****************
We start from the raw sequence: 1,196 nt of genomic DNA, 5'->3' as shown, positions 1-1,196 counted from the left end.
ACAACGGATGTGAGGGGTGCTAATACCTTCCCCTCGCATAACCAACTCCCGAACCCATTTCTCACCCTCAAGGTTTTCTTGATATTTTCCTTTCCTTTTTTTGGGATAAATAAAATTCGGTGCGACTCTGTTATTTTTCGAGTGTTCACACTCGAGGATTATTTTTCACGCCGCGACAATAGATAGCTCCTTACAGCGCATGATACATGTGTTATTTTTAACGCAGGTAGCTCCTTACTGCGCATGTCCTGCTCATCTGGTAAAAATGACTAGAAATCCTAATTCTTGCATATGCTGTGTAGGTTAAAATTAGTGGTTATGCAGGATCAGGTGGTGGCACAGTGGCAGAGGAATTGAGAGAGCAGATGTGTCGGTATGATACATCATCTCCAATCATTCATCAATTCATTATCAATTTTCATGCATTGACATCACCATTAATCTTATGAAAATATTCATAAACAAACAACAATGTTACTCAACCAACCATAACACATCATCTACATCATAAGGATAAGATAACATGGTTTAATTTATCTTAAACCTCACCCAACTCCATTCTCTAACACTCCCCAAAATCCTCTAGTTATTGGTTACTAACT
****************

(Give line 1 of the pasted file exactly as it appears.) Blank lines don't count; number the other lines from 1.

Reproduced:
We start from the raw sequence: 1,196 nt of genomic DNA, 5'->3' as shown, positions 1-1,196 counted from the left end.